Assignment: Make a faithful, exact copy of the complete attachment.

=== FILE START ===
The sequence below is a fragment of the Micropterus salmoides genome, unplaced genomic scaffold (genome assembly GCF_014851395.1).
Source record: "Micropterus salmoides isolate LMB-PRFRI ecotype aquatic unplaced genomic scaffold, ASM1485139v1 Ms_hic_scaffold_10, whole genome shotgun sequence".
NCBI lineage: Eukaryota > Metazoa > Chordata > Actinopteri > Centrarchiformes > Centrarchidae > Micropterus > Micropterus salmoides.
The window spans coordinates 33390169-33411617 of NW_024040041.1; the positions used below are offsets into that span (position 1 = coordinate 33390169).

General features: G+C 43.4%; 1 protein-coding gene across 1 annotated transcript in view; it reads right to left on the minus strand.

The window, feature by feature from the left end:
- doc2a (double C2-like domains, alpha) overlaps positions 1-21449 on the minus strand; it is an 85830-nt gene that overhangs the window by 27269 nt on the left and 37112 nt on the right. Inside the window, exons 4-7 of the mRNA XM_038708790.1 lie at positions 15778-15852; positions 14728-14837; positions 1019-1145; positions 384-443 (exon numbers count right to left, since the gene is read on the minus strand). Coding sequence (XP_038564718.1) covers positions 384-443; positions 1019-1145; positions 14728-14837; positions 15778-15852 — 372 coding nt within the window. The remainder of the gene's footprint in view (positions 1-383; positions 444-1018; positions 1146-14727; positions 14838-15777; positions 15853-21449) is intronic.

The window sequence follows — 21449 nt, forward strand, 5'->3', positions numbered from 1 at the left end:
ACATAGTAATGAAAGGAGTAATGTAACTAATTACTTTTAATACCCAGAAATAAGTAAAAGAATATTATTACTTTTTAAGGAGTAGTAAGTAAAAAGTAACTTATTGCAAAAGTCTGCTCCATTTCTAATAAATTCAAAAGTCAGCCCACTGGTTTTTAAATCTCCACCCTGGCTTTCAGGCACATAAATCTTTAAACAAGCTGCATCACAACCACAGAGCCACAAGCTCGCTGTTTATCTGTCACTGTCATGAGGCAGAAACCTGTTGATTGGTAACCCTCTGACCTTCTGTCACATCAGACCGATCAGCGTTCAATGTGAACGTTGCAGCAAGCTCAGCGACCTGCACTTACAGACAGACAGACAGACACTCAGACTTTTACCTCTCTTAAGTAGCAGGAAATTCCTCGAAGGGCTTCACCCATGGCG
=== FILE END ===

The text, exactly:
The sequence below is a fragment of the Micropterus salmoides genome, unplaced genomic scaffold (genome assembly GCF_014851395.1).
Source record: "Micropterus salmoides isolate LMB-PRFRI ecotype aquatic unplaced genomic scaffold, ASM1485139v1 Ms_hic_scaffold_10, whole genome shotgun sequence".
NCBI lineage: Eukaryota > Metazoa > Chordata > Actinopteri > Centrarchiformes > Centrarchidae > Micropterus > Micropterus salmoides.
The window spans coordinates 33390169-33411617 of NW_024040041.1; the positions used below are offsets into that span (position 1 = coordinate 33390169).

General features: G+C 43.4%; 1 protein-coding gene across 1 annotated transcript in view; it reads right to left on the minus strand.

The window, feature by feature from the left end:
- doc2a (double C2-like domains, alpha) overlaps positions 1-21449 on the minus strand; it is an 85830-nt gene that overhangs the window by 27269 nt on the left and 37112 nt on the right. Inside the window, exons 4-7 of the mRNA XM_038708790.1 lie at positions 15778-15852; positions 14728-14837; positions 1019-1145; positions 384-443 (exon numbers count right to left, since the gene is read on the minus strand). Coding sequence (XP_038564718.1) covers positions 384-443; positions 1019-1145; positions 14728-14837; positions 15778-15852 — 372 coding nt within the window. The remainder of the gene's footprint in view (positions 1-383; positions 444-1018; positions 1146-14727; positions 14838-15777; positions 15853-21449) is intronic.

The window sequence follows — 21449 nt, forward strand, 5'->3', positions numbered from 1 at the left end:
ACATAGTAATGAAAGGAGTAATGTAACTAATTACTTTTAATACCCAGAAATAAGTAAAAGAATATTATTACTTTTTAAGGAGTAGTAAGTAAAAAGTAACTTATTGCAAAAGTCTGCTCCATTTCTAATAAATTCAAAAGTCAGCCCACTGGTTTTTAAATCTCCACCCTGGCTTTCAGGCACATAAATCTTTAAACAAGCTGCATCACAACCACAGAGCCACAAGCTCGCTGTTTATCTGTCACTGTCATGAGGCAGAAACCTGTTGATTGGTAACCCTCTGACCTTCTGTCACATCAGACCGATCAGCGTTCAATGTGAACGTTGCAGCAAGCTCAGCGACCTGCACTTACAGACAGACAGACAGACACTCAGACTTTTACCTCTCTTAAGTAGCAGGAAATTCCTCGAAGGGCTTCACCCATGGCG